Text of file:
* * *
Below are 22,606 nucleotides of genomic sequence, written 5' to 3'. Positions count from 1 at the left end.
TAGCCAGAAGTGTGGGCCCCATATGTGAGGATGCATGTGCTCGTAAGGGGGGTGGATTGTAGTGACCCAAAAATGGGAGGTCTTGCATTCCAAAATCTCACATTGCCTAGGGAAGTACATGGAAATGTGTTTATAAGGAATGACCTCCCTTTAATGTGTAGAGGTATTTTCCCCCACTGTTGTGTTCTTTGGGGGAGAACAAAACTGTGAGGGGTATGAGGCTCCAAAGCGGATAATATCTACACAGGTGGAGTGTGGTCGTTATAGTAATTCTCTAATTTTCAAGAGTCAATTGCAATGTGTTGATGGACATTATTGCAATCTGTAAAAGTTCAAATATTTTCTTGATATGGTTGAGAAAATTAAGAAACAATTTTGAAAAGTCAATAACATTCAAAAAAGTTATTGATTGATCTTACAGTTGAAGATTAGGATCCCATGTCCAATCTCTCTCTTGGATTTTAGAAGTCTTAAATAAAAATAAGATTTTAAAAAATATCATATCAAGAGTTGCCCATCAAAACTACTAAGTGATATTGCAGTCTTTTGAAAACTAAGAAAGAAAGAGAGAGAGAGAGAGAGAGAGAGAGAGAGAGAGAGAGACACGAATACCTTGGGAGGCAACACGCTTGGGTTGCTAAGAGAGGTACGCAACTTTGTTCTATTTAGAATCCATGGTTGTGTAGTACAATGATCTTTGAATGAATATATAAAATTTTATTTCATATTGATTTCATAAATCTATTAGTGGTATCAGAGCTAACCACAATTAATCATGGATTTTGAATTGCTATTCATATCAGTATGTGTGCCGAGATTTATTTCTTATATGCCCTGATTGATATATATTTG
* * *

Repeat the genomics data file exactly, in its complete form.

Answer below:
Below are 22,606 nucleotides of genomic sequence, written 5' to 3'. Positions count from 1 at the left end.
TAGCCAGAAGTGTGGGCCCCATATGTGAGGATGCATGTGCTCGTAAGGGGGGTGGATTGTAGTGACCCAAAAATGGGAGGTCTTGCATTCCAAAATCTCACATTGCCTAGGGAAGTACATGGAAATGTGTTTATAAGGAATGACCTCCCTTTAATGTGTAGAGGTATTTTCCCCCACTGTTGTGTTCTTTGGGGGAGAACAAAACTGTGAGGGGTATGAGGCTCCAAAGCGGATAATATCTACACAGGTGGAGTGTGGTCGTTATAGTAATTCTCTAATTTTCAAGAGTCAATTGCAATGTGTTGATGGACATTATTGCAATCTGTAAAAGTTCAAATATTTTCTTGATATGGTTGAGAAAATTAAGAAACAATTTTGAAAAGTCAATAACATTCAAAAAAGTTATTGATTGATCTTACAGTTGAAGATTAGGATCCCATGTCCAATCTCTCTCTTGGATTTTAGAAGTCTTAAATAAAAATAAGATTTTAAAAAATATCATATCAAGAGTTGCCCATCAAAACTACTAAGTGATATTGCAGTCTTTTGAAAACTAAGAAAGAAAGAGAGAGAGAGAGAGAGAGAGAGAGAGAGAGAGAGAGACACGAATACCTTGGGAGGCAACACGCTTGGGTTGCTAAGAGAGGTACGCAACTTTGTTCTATTTAGAATCCATGGTTGTGTAGTACAATGATCTTTGAATGAATATATAAAATTTTATTTCATATTGATTTCATAAATCTATTAGTGGTATCAGAGCTAACCACAATTAATCATGGATTTTGAATTGCTATTCATATCAGTATGTGTGCCGAGATTTATTTCTTATATGCCCTGATTGATATATATTTG